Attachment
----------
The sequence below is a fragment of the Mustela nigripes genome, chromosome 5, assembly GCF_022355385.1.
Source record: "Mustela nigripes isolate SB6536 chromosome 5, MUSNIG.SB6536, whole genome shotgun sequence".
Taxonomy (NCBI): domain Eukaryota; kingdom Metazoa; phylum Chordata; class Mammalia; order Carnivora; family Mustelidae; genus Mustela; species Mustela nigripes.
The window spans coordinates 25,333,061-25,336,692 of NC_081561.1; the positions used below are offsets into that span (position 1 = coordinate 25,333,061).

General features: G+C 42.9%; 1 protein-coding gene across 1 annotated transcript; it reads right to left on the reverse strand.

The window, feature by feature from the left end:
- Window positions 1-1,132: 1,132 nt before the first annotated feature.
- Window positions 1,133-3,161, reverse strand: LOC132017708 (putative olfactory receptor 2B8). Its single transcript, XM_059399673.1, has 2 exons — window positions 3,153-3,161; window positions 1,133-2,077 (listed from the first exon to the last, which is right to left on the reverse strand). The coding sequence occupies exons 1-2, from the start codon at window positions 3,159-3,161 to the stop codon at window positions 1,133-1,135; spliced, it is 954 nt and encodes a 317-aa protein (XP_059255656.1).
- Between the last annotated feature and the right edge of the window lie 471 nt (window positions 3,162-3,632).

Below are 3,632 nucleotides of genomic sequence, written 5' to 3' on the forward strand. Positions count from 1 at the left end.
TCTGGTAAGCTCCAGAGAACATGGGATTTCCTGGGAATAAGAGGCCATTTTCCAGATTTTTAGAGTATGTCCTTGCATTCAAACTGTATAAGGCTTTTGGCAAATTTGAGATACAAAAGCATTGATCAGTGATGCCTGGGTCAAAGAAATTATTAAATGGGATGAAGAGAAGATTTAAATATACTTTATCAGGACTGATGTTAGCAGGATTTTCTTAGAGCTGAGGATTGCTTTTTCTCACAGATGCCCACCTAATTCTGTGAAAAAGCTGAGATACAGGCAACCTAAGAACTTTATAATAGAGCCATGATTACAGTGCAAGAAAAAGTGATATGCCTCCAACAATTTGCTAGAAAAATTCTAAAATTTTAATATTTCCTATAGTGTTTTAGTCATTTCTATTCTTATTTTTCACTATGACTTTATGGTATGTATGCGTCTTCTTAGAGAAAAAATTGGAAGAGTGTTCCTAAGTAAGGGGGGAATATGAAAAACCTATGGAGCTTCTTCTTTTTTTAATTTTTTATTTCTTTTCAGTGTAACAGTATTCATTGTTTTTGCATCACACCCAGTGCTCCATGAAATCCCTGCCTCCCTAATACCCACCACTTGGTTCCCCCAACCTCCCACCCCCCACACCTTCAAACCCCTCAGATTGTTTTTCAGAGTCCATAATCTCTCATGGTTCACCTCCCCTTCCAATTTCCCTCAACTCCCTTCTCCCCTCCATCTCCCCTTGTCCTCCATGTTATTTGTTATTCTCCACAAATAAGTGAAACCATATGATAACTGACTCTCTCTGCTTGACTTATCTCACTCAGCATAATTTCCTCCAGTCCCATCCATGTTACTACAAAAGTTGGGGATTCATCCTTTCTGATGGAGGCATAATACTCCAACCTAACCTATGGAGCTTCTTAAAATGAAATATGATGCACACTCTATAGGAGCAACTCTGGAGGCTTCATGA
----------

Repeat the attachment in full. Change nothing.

The sequence below is a fragment of the Mustela nigripes genome, chromosome 5, assembly GCF_022355385.1.
Source record: "Mustela nigripes isolate SB6536 chromosome 5, MUSNIG.SB6536, whole genome shotgun sequence".
Taxonomy (NCBI): domain Eukaryota; kingdom Metazoa; phylum Chordata; class Mammalia; order Carnivora; family Mustelidae; genus Mustela; species Mustela nigripes.
The window spans coordinates 25,333,061-25,336,692 of NC_081561.1; the positions used below are offsets into that span (position 1 = coordinate 25,333,061).

General features: G+C 42.9%; 1 protein-coding gene across 1 annotated transcript; it reads right to left on the reverse strand.

The window, feature by feature from the left end:
- Window positions 1-1,132: 1,132 nt before the first annotated feature.
- Window positions 1,133-3,161, reverse strand: LOC132017708 (putative olfactory receptor 2B8). Its single transcript, XM_059399673.1, has 2 exons — window positions 3,153-3,161; window positions 1,133-2,077 (listed from the first exon to the last, which is right to left on the reverse strand). The coding sequence occupies exons 1-2, from the start codon at window positions 3,159-3,161 to the stop codon at window positions 1,133-1,135; spliced, it is 954 nt and encodes a 317-aa protein (XP_059255656.1).
- Between the last annotated feature and the right edge of the window lie 471 nt (window positions 3,162-3,632).

Below are 3,632 nucleotides of genomic sequence, written 5' to 3' on the forward strand. Positions count from 1 at the left end.
TCTGGTAAGCTCCAGAGAACATGGGATTTCCTGGGAATAAGAGGCCATTTTCCAGATTTTTAGAGTATGTCCTTGCATTCAAACTGTATAAGGCTTTTGGCAAATTTGAGATACAAAAGCATTGATCAGTGATGCCTGGGTCAAAGAAATTATTAAATGGGATGAAGAGAAGATTTAAATATACTTTATCAGGACTGATGTTAGCAGGATTTTCTTAGAGCTGAGGATTGCTTTTTCTCACAGATGCCCACCTAATTCTGTGAAAAAGCTGAGATACAGGCAACCTAAGAACTTTATAATAGAGCCATGATTACAGTGCAAGAAAAAGTGATATGCCTCCAACAATTTGCTAGAAAAATTCTAAAATTTTAATATTTCCTATAGTGTTTTAGTCATTTCTATTCTTATTTTTCACTATGACTTTATGGTATGTATGCGTCTTCTTAGAGAAAAAATTGGAAGAGTGTTCCTAAGTAAGGGGGGAATATGAAAAACCTATGGAGCTTCTTCTTTTTTTAATTTTTTATTTCTTTTCAGTGTAACAGTATTCATTGTTTTTGCATCACACCCAGTGCTCCATGAAATCCCTGCCTCCCTAATACCCACCACTTGGTTCCCCCAACCTCCCACCCCCCACACCTTCAAACCCCTCAGATTGTTTTTCAGAGTCCATAATCTCTCATGGTTCACCTCCCCTTCCAATTTCCCTCAACTCCCTTCTCCCCTCCATCTCCCCTTGTCCTCCATGTTATTTGTTATTCTCCACAAATAAGTGAAACCATATGATAACTGACTCTCTCTGCTTGACTTATCTCACTCAGCATAATTTCCTCCAGTCCCATCCATGTTACTACAAAAGTTGGGGATTCATCCTTTCTGATGGAGGCATAATACTCCAACCTAACCTATGGAGCTTCTTAAAATGAAATATGATGCACACTCTATAGGAGCAACTCTGGAGGCTTCATGA